Celebrate Winter Solstice Like a Northern European

Five traditions to celebrate winter solstice.
Have you ever heard of the winter solstice? It is the longest night and the shortest day of the year, something that was widely celebrated in many Northern European cultures before Christianity – and Christmas – arrived in the region. In fact, many traditions that we associate with Christmas, for example Christmas trees and Christmas wreaths, come from the ancient celebrations of winter solstice, also known as Yule. In this season dominated by everything Christmas, many people still celebrate winter solstice from the Stonehenge in England to countryside villages in my native Latvia.

With that in mind, I would love to give you a short introduction to celebrating the winter solstice like a northern European. What I describe below is most characteristic of the small Baltic country of Latvia but many of these traditions are shared by its Baltic and Scandinavian neighbors.

5 steps to Celebrate Winter Solstice

Step 1: Clean and Decorate Your Home

A spotlessly clean and beautifully decorated home is the most important part of preparing to celebrate winter solstice. Well, aside from preparing loads and loads of food, but more about that later. Adorn your home with evergreens such as fir branches and fir trees and experiment with decorations made from natural materials such as straw, colored yarn, dried flowers and dried fruit, or even bird feathers. You can find a solstice craft in this post on winter holidays. It’s a great creative activity for kids!

Step 2: Dress up and Take Part in a Masque Procession

While almost everyone is familiar with Halloween, not many know that dressing up and wearing masques is also a vital part of winter solstice celebrations. Round up your family and friends, dress up to make yourself unrecognizable and visit your neighbors’ houses singing, dancing, and playing games. The more noise that you make, the more evil spirits you scare away from the houses that you visit! Some traditional masks are animals such as a bear, a crane, or a wolf, people such as fortunetellers, and supernatural creatures such as death or the devil. As these masque processions are thought to bring luck to those who welcome them in their homes, they are usually feasted and given small gifts.

Step 3: Roll the Yule Log

Just to be clear, when I say Yule log I’m not talking about the cake that is akin to the French bûche de Noël. I’m talking about an actual, real life log.

Attach ropes to a sturdy log and roll it through your yard, your village, or town while singing winter solstice songs. You may even dance if you feel like it. The log will gather all the bad thoughts and deeds, and all the failures of the passing year. Burn the log in a bonfire at the end of the procession and you will burn all the misfortune of the last year to make a fresh new start. If you feel particularly adventurous, jumping over the burning log will bring you a little extra blessing for the coming year!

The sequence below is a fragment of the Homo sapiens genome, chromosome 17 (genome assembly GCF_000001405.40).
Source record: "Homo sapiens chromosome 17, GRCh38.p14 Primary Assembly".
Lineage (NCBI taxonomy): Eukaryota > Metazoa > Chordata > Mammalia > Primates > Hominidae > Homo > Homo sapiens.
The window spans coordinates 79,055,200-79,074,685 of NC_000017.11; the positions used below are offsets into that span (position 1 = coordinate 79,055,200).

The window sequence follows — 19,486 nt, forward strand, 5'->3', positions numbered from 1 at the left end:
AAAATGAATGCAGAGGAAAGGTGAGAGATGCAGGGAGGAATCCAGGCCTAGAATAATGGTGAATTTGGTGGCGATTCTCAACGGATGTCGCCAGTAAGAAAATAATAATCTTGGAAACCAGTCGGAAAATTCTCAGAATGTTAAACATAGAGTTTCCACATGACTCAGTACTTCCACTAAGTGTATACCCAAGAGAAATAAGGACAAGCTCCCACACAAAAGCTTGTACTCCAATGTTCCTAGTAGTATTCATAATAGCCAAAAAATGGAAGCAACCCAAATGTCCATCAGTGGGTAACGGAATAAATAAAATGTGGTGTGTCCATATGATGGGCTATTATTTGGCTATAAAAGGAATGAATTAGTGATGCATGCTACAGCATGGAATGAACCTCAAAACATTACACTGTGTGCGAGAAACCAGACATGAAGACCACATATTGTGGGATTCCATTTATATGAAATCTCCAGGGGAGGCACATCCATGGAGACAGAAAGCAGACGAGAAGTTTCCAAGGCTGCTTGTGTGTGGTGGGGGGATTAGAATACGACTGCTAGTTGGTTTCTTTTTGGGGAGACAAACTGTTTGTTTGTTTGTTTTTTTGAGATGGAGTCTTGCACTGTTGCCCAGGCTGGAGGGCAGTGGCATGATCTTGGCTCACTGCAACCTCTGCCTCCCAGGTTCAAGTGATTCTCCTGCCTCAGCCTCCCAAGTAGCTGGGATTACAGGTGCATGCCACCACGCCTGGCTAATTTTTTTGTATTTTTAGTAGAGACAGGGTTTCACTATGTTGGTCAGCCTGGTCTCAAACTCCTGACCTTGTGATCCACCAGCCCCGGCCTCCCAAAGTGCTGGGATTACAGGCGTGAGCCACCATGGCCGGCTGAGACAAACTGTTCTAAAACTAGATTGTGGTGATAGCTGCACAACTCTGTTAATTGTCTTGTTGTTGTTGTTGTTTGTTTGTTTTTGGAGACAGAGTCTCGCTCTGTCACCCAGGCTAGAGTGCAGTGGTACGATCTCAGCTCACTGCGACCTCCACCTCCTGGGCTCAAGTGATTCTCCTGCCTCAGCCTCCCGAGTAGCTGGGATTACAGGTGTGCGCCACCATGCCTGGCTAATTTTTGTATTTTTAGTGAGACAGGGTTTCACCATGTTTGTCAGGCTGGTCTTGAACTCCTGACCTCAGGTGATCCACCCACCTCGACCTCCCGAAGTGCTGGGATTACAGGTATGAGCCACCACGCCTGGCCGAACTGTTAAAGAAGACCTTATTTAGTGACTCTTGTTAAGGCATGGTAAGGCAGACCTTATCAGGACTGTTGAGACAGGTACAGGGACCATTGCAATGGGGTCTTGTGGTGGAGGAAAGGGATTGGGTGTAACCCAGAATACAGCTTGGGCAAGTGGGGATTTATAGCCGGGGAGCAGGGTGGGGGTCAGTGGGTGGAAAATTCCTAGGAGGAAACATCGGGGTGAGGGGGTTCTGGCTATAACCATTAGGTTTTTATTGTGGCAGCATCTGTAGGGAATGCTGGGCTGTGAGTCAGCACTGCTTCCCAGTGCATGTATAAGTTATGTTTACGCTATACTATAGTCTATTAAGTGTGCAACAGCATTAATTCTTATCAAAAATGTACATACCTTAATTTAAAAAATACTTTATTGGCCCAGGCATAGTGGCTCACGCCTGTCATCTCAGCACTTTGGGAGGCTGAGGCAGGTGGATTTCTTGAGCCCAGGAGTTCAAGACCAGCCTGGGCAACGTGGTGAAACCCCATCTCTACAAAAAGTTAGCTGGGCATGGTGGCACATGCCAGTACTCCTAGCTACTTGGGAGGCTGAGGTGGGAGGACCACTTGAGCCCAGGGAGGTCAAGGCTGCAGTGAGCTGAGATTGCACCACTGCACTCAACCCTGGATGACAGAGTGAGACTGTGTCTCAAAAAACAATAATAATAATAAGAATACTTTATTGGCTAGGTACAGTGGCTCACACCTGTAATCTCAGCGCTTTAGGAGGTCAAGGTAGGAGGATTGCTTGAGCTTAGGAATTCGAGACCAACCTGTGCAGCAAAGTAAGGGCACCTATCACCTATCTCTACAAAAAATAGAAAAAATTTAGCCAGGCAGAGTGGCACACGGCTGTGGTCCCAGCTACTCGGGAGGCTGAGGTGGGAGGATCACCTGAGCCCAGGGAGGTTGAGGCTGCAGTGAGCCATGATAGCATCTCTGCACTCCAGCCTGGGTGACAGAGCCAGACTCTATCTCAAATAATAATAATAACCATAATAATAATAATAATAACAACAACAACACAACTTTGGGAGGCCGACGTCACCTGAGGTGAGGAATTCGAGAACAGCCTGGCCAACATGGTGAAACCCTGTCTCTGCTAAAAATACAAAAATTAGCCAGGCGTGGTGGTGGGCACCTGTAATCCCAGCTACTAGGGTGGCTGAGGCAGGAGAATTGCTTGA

Step 4: Eat, Drink, and Celebrate

After all the hard work of cleaning and decorating, singing, dancing, and roaming around the neighborhood you will likely have worked up an appetite. I have good news for you: a traditional winter solstice celebration lasts three days and three nights. On the night of the solstice in particular, you should eat at least nine foods. Why? To have a rich and fruitful next year, of course! These days we are spoiled by many choices but traditionally those nine foods included peas and beans, vegetables such as carrots, beets, and stewed white cabbage, different meats and fish, as well as gingerbread, cookies, and other baked treats. Taken together, these foods will bring you happiness, good health, strength, success, love, money, lots of sunshine, as well as luck and many good surprises.

Step 5: Look into the Future

Winter solstice is not only the celebration of light but also of fertility, and the festival is tied to many ways and means of predicting what the next year has in store for you. So on the night of the December 22nd as you celebrate winter solstice you might want to remember some of these:

  • Would you like to have a lot of money? Find a black cat and carry it around the church!
  • Want to avoid the dentist the whole year long? Run three times around your house barefoot!
  • Want to have a blessed next year? Keep bread, salt, and fire on your table on the solstice night!
  • Want to know who you will marry? Stand with your back to a fireplace and bend forward to look into the fire through your legs and you might see him!

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Ilze is a sociology PhD turned digital marketer and mom to two trilingual, multicultural kids. Originally from Latvia, she has lived the last decade in Northern Germany. Ilze's blog Let the Journey Begin is fueled by tea, chocolate, and the power of procrastination. You can also find her on Instagram, Facebook, and Twitter.

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